Other conventions and agreements have been taken since that year, and more importantly international organizations that can take action in the field of waste management have been created. In 1957, the International Atomic Energy Agency (IAEA) was established. One of its main purposes being the management of radioactive waste. However, the topic of dump of nuclear waste in seas and its impact on marine ecosystems is still actual. In addition to the issue about the unsure location of the barrels of waste that have been dumped, illegal dumps have also been reported, and some dumps are even still authorized. In 2023, the IAEA approved Japan’s plans to release treated water stored at the Fukushima nuclear site considering that this release would “have a negligible radiological impact to people and the environment”[3].


  •  Reuse and recycle

Most nuclear materials are considered as only partially contaminated or only contaminated on the surface, which allows most of the materials to be cleaned in order to be reused or recycled. The clearance process aims to remain valuable for the industry of nuclear waste with low radioactive levels.

The improvement of technologies was an important improvement in the sector of recycling nuclear waste. It has enabled the sector to develop interesting separation technologies, which allowed safer processes and a capacity to recycle greater volumes of waste.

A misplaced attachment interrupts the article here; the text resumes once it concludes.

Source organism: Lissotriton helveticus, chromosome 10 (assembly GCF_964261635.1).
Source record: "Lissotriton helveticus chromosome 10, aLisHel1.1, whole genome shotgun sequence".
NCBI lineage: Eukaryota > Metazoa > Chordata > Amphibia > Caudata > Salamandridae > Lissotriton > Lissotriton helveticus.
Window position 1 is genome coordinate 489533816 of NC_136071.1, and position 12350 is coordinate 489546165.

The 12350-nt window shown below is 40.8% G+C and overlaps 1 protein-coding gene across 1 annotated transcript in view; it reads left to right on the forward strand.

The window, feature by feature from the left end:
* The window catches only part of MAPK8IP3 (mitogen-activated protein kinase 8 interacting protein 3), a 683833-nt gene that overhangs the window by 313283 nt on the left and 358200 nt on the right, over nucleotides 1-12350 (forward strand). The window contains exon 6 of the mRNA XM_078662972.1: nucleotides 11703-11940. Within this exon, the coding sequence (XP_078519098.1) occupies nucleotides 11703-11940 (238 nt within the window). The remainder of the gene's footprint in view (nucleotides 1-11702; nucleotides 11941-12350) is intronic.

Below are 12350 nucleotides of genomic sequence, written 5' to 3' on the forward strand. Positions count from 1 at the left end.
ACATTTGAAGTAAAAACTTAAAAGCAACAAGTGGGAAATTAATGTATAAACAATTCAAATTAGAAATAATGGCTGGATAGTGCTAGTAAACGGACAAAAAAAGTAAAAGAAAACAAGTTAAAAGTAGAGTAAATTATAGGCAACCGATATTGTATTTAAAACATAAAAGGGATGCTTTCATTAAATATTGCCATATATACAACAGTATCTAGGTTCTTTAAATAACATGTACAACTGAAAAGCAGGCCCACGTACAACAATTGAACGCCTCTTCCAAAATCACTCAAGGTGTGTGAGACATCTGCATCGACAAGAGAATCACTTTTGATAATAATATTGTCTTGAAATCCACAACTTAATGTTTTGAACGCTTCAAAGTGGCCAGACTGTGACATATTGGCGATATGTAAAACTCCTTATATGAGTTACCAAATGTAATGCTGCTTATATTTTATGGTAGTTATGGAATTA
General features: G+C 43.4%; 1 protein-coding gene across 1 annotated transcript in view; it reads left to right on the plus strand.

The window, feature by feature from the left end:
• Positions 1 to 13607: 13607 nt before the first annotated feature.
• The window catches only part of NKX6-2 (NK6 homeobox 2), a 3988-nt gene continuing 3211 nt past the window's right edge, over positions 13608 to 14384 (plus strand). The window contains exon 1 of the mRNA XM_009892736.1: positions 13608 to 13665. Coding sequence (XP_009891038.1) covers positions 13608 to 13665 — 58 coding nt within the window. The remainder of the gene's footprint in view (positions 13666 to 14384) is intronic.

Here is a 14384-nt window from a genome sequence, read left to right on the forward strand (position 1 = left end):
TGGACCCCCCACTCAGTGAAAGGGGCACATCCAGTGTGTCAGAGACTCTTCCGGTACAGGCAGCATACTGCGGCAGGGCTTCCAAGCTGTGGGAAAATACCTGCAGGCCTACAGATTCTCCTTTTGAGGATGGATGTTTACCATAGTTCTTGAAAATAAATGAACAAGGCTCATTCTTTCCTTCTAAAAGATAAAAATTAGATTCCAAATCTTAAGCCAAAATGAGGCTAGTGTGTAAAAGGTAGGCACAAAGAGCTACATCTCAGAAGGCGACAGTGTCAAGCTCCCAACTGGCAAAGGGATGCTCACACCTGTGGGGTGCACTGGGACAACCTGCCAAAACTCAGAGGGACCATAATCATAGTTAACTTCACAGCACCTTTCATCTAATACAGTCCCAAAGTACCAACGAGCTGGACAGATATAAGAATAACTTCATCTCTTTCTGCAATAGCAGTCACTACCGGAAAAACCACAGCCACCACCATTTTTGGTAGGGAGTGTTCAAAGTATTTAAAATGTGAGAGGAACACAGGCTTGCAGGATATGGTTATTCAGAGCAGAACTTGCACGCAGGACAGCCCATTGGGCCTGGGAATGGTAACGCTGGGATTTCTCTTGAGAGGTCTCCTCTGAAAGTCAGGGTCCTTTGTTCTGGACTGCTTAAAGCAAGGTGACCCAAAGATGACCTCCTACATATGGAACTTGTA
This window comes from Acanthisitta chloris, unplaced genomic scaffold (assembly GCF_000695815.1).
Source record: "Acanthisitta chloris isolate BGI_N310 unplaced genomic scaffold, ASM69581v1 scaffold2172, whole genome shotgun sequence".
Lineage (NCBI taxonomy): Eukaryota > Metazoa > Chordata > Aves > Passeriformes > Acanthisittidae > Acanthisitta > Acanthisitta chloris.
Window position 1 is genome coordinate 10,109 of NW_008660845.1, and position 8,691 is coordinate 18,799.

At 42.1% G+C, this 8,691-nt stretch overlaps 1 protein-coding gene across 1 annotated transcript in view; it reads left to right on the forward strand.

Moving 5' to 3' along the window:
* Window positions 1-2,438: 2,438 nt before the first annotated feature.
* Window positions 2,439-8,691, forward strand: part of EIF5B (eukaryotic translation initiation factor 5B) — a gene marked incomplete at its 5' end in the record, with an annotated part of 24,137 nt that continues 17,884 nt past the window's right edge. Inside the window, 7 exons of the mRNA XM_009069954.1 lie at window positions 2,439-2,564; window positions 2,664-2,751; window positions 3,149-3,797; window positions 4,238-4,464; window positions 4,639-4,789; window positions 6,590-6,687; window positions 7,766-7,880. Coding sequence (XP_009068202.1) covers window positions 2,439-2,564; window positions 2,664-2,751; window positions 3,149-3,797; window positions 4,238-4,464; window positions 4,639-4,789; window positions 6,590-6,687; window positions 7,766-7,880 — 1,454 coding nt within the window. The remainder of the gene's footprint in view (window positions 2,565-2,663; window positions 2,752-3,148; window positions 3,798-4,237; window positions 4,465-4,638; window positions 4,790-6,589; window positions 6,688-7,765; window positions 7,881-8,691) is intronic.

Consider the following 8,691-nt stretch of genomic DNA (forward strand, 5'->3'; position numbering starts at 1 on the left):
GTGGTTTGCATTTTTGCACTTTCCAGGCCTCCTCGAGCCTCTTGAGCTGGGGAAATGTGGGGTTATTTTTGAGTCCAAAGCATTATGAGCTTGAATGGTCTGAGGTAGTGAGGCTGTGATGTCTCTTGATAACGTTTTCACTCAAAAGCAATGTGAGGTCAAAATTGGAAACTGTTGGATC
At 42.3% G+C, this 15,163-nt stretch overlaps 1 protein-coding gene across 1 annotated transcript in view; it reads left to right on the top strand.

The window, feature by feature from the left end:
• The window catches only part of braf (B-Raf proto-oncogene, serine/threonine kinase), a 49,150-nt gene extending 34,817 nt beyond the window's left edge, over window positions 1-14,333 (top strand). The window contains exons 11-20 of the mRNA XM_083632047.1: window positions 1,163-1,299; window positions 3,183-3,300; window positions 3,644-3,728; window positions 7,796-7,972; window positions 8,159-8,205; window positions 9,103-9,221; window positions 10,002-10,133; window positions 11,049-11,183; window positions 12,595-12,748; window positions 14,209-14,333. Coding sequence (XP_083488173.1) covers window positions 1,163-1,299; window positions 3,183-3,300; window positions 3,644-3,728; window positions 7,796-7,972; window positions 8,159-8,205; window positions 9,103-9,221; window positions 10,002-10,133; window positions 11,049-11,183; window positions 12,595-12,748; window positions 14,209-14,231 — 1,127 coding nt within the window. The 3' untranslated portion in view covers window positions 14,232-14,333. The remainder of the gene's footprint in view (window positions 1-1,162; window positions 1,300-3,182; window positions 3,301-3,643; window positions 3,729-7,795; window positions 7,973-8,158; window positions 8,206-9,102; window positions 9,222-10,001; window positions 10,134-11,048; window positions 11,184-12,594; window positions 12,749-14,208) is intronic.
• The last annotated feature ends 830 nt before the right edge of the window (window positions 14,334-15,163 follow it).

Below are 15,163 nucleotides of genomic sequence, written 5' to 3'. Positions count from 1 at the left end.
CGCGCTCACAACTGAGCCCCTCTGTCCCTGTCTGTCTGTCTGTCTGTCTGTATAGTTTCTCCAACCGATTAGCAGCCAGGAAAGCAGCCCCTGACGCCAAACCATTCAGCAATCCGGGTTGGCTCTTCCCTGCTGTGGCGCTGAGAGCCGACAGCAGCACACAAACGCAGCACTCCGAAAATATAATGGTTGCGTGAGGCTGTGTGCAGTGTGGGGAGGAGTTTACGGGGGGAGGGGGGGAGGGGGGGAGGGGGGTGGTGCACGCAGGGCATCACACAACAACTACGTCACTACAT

There is no common approach to clearance and reuse within the European Union. National regulations define on their own level the different conditions to clearance and release. An harmonization on the subject could be particularly relevant to make safer the knowledge that the users have in the origin of the material that they could use.


  •   Storage

The main issue in the management of radioactive waste remains the long-term management of higher radioactive level waste. These types of waste are more sensible to deal with. The solution adopted by a lot of countries is deep geological storage.

Researchers have selected different varieties of rocks that are more suitable to receive that type of waste, like granite rock and clay rock for example. The properties of these rocks are supposed to “delay and mitigate the migration of the radioactive substances found in the low, intermediate and high-level waste destined for deep underground disposal. The aim is to delay their interaction with the biosphere until they pose no more of a danger than natural radioactivity”[4]. Any type of ground is then not capable of receiving storage. It means that there is only a limited number of places where deep geological storage is possible without affecting nature or the biodiversity e.g. groundwater tables.

Before being stocked, nuclear wastes are conditioned in packages that act as engineered barriers designed to ensure more protection during handling operations, transport and long-term containment.

In every sector, the waste hierarchy for sustainable waste management is based on the triptych : reduce, reuse, and recycle. Even though the nuclear sector isn’t projected to be reduced soon, countries need to find enough waste solutions and storage to secure the right of future generation to a clean, healthy and sustainable environment.